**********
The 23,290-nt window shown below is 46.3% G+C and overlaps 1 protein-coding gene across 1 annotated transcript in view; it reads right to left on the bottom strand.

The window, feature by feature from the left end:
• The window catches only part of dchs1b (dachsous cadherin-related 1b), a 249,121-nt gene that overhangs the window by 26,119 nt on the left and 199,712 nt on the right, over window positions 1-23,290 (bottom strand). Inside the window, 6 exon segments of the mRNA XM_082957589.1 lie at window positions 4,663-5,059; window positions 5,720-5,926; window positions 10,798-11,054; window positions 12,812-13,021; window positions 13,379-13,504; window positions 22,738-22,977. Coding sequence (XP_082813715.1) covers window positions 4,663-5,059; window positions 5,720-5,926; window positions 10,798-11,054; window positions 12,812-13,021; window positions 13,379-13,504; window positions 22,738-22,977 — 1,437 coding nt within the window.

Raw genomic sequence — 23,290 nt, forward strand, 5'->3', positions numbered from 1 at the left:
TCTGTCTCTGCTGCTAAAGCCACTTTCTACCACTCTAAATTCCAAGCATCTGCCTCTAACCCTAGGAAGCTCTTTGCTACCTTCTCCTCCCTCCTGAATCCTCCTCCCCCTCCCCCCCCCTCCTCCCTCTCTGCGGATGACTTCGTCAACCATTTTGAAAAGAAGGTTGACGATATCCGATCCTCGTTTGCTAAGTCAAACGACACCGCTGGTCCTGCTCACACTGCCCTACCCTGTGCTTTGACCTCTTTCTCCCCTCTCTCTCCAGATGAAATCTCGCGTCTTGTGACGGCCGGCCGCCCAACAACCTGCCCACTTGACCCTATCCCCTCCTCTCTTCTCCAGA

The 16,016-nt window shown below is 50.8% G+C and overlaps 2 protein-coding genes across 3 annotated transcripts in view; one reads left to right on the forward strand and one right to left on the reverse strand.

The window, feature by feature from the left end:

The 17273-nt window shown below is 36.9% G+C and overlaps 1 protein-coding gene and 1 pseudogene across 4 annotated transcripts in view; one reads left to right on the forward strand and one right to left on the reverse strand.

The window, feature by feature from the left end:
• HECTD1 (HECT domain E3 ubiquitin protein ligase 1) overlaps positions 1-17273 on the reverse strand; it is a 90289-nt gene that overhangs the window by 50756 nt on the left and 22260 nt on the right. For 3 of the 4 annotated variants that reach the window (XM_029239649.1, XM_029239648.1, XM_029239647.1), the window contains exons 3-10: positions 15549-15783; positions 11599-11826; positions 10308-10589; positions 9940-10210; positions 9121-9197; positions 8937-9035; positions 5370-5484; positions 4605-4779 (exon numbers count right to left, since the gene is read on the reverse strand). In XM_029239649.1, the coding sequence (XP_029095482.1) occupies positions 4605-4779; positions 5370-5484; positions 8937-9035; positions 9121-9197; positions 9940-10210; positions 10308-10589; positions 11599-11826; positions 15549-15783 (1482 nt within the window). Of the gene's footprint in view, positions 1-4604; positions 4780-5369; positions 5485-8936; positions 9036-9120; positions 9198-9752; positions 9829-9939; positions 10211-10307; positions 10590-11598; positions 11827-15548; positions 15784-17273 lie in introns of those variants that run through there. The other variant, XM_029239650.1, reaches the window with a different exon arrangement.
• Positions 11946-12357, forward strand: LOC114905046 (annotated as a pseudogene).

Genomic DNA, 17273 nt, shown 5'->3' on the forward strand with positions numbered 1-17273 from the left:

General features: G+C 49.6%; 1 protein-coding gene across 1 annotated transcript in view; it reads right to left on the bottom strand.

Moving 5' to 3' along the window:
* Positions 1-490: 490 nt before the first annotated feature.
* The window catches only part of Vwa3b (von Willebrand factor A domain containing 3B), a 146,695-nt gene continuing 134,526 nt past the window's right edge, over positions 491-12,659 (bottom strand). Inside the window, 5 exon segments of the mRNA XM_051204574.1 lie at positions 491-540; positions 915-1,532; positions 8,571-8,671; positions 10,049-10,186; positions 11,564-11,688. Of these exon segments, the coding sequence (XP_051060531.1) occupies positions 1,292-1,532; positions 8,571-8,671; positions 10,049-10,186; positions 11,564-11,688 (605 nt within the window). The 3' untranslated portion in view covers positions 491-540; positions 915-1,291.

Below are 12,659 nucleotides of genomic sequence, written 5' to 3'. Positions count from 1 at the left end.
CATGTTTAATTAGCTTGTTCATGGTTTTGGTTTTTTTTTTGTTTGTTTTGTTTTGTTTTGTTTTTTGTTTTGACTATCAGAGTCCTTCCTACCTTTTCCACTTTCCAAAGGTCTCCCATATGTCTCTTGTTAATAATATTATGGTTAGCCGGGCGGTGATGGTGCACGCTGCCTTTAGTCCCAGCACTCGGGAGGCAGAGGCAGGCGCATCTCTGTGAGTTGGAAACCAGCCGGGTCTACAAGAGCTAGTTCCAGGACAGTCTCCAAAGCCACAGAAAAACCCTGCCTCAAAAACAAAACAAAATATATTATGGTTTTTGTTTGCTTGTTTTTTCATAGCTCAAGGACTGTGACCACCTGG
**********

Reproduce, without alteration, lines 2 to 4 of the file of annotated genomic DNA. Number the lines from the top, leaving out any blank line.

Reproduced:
The window, feature by feature from the left end:
• The window catches only part of dchs1b (dachsous cadherin-related 1b), a 249,121-nt gene that overhangs the window by 26,119 nt on the left and 199,712 nt on the right, over window positions 1-23,290 (bottom strand). Inside the window, 6 exon segments of the mRNA XM_082957589.1 lie at window positions 4,663-5,059; window positions 5,720-5,926; window positions 10,798-11,054; window positions 12,812-13,021; window positions 13,379-13,504; window positions 22,738-22,977. Coding sequence (XP_082813715.1) covers window positions 4,663-5,059; window positions 5,720-5,926; window positions 10,798-11,054; window positions 12,812-13,021; window positions 13,379-13,504; window positions 22,738-22,977 — 1,437 coding nt within the window.

Raw genomic sequence — 23,290 nt, forward strand, 5'->3', positions numbered from 1 at the left: